TITLE: A Shock to the System
AUTHOR: Eugene Wallingford
DATE: April 30, 2011 10:05 AM
I received some bad news from the doctor yesterday. It
looks like my running career is over.
wrote earlier this month,
I haven't run since March 4, when I came down with the
flu. As that was ending, my right knee started to hurt
and swell, though I was not aware of any injury or trauma
that might have caused the symptoms.
In the few weeks since that entry, the pain and swelling
have decreased but not disappeared. We finally had an
MRI done on Thursday so that an orthopedic surgeon could
examine me yesterday.
(OCD). This is a condition in which articular cartilage
in a joint and the bone to which it attaches crack or
pull away from the rest of the bone. OCD occurs when the
is deprived of blood. As near as I can tell from my
reading thus far, the cause of the blood deprivation
itself is less well understood.
Depending on the size of the lesion and the state of the
bone tissue, there are several potential reparative and
restorative steps that my surgeon can take. Unfortunately,
even with the best outcomes, the new tissue is more
fragile than the original tissue and usually is not able
to withstand high-impact activity over a long period.
That's where we get to the bad news. I almost surely
cannot run any more.
After the doctor told me his diagnosis and showed me the
MRI, he said, "You're taking this awfully well." To be
honest, as the doctor and I talked about this, it felt as
if we were discussing someone else. I'm not the sort of
person who tends to show a lot of emotion in such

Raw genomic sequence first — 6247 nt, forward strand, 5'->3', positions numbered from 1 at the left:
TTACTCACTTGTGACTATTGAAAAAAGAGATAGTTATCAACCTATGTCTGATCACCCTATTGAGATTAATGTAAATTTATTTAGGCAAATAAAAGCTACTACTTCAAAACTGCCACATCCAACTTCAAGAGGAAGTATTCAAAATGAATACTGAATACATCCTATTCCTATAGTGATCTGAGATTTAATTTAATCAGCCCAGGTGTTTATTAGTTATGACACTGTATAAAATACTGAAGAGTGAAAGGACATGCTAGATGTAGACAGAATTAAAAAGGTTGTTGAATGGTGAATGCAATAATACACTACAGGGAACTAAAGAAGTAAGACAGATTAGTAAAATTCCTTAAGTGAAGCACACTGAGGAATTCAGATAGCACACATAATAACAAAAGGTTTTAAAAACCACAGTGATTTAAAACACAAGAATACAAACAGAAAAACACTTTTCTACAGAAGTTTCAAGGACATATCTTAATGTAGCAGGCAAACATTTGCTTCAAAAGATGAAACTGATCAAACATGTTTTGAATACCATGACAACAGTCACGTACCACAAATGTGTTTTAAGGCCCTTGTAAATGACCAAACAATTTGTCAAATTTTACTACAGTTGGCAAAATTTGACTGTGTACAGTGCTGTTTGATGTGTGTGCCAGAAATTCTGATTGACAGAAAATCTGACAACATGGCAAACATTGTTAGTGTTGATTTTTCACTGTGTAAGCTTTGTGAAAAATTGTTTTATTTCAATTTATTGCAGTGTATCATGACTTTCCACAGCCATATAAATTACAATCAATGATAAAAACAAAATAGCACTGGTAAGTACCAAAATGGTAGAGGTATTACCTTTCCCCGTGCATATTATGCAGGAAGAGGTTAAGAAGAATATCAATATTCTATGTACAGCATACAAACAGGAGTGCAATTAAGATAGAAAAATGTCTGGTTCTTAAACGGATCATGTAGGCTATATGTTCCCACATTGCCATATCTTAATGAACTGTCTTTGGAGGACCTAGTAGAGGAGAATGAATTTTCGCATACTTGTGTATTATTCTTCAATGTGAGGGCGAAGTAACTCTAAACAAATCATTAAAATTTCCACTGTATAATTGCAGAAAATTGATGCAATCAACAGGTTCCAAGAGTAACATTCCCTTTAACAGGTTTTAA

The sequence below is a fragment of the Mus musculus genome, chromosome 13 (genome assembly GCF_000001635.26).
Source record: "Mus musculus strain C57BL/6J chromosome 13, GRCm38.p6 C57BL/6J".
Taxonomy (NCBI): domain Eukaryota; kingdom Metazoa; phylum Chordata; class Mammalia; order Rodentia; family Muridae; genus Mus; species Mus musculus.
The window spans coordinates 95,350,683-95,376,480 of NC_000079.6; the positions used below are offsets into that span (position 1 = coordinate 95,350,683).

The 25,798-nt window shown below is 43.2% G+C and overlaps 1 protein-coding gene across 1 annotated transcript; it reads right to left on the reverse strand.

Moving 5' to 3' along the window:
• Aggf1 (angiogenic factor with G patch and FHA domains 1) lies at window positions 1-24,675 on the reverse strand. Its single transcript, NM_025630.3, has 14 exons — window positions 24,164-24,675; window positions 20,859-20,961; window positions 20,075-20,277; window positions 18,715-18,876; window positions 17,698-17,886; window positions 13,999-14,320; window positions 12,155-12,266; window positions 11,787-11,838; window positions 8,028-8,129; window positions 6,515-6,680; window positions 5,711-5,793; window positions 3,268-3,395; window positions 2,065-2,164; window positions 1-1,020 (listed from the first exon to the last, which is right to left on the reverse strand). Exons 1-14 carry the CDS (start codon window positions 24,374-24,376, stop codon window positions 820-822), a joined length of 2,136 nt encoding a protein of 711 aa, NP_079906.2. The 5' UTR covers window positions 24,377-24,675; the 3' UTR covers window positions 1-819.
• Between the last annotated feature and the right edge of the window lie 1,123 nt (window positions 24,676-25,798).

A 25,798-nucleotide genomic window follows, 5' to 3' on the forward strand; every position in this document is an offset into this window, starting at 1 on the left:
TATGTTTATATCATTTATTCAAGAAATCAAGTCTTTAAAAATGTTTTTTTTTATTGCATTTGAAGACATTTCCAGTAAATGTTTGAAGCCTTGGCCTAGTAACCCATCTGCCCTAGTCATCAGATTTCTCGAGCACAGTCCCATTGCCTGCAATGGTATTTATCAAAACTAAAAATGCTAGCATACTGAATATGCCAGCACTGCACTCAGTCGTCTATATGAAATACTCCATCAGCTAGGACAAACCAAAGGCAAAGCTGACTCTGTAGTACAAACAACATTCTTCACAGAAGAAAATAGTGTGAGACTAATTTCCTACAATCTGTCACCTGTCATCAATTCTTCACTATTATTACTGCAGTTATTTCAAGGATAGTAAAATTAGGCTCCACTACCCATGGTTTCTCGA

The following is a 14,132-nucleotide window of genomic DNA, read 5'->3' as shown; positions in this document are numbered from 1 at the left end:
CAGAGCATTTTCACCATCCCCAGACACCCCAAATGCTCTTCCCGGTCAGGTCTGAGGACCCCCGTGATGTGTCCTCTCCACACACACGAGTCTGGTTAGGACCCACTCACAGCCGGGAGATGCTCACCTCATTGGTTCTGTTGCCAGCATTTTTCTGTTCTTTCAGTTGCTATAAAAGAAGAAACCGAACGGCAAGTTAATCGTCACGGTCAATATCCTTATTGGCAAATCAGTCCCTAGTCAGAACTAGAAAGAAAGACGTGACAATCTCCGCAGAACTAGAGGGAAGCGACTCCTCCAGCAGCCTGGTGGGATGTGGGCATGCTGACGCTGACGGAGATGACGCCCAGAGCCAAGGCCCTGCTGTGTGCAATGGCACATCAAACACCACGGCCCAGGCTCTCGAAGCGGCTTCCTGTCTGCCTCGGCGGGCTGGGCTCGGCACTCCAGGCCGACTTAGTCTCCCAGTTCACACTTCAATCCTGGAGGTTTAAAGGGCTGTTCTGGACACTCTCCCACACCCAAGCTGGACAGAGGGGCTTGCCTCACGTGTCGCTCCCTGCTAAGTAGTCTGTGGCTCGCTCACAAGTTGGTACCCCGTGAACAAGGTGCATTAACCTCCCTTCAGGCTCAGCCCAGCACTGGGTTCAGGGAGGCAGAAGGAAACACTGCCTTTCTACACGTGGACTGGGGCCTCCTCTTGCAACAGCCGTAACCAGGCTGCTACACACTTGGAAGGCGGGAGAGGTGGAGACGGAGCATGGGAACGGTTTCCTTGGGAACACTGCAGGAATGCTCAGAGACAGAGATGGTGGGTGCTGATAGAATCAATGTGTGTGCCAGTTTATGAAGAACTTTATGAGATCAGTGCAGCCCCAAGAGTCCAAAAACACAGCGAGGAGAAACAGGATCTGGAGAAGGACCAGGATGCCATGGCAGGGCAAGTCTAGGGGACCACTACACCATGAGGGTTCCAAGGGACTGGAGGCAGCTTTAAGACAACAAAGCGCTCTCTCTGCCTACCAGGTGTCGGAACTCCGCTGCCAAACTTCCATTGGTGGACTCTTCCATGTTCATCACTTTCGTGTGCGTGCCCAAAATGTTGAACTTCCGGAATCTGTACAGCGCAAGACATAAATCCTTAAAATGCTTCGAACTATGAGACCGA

situations anyway, but in this case the source of my
dispassion was easy enough to see. In an instant, I was
jolted from trying to get better to
never getting better. On top of that jolt,
it wasn't all that long ago that I went from running 30+
peaceful miles a week to not running at all. I was stunned.
On the walk back to my office, my conscious and
subconscious minds began to process the news, trying to
make sense of it. I have had a lot of thoughts since then.
My first was that there was still a small chance that the
lesion wouldn't look so bad under the scope, that it could
heal and that I would be back on the road soon. I chuckled
when I realized that I had already entered the stage of
grief, denial. That small chance does exist, but it is not
a rational one on which to plan my future. The expected
value of this condition is much closer to long-term problems
with the knee than to "yeah, I'm running again". I
chuckled because my mind was so predictable.
Not being able to run is a serious lifestyle change for
someone who has run 13,000 miles in the last eight years.
It also means that I will have to make other changes to my
lifestyle as well. My modest hope is that eventually I will
still be able to take walks with my wife. In then grand
scheme, I would probably miss those more than I miss the
I'm also going to have to change my diet. As a runner, I
have been able to consume a lot of calories, and it will be
impossible to burn that many calories without running or
other high-impact exercise. This may actually be a good
thing for my health, as strange as that may sound. Burning
4000 extra calories a week covers up a multitude of eating
sins. I'll have to do the right thing now. Maybe this is
what people mean when they see a misfortune as an
I've had only two really sad thoughts since hearing the
news. First, I wish I had know that my last run was going
to be my last run. Perhaps I could have savored
it a bit more. As it is, it's already receding into the
fogginess of my memory. Second, I wonder what this will
mean for my sense of identity. For the last decade, I have
been a runner. Being a runner was part of who I was. That
is probably gone now.
Of course, when I put this into context, it's not all that
bad. There could have been much worse diagnoses with much
more dire consequences for my future. Much worse events
could have happened to me or a loved one. As one of my
followers on Twitter recently put it, this is a
First World Problem:
a relatively healthy, economically and politically
secure white male won't be able to spend hours each
week indulging himself in frivolous athletic activity
for purely personal gain. I think I'll survive.
Still, it's a shock, one that I may not get used to
for a while.
I'm not a runner any more.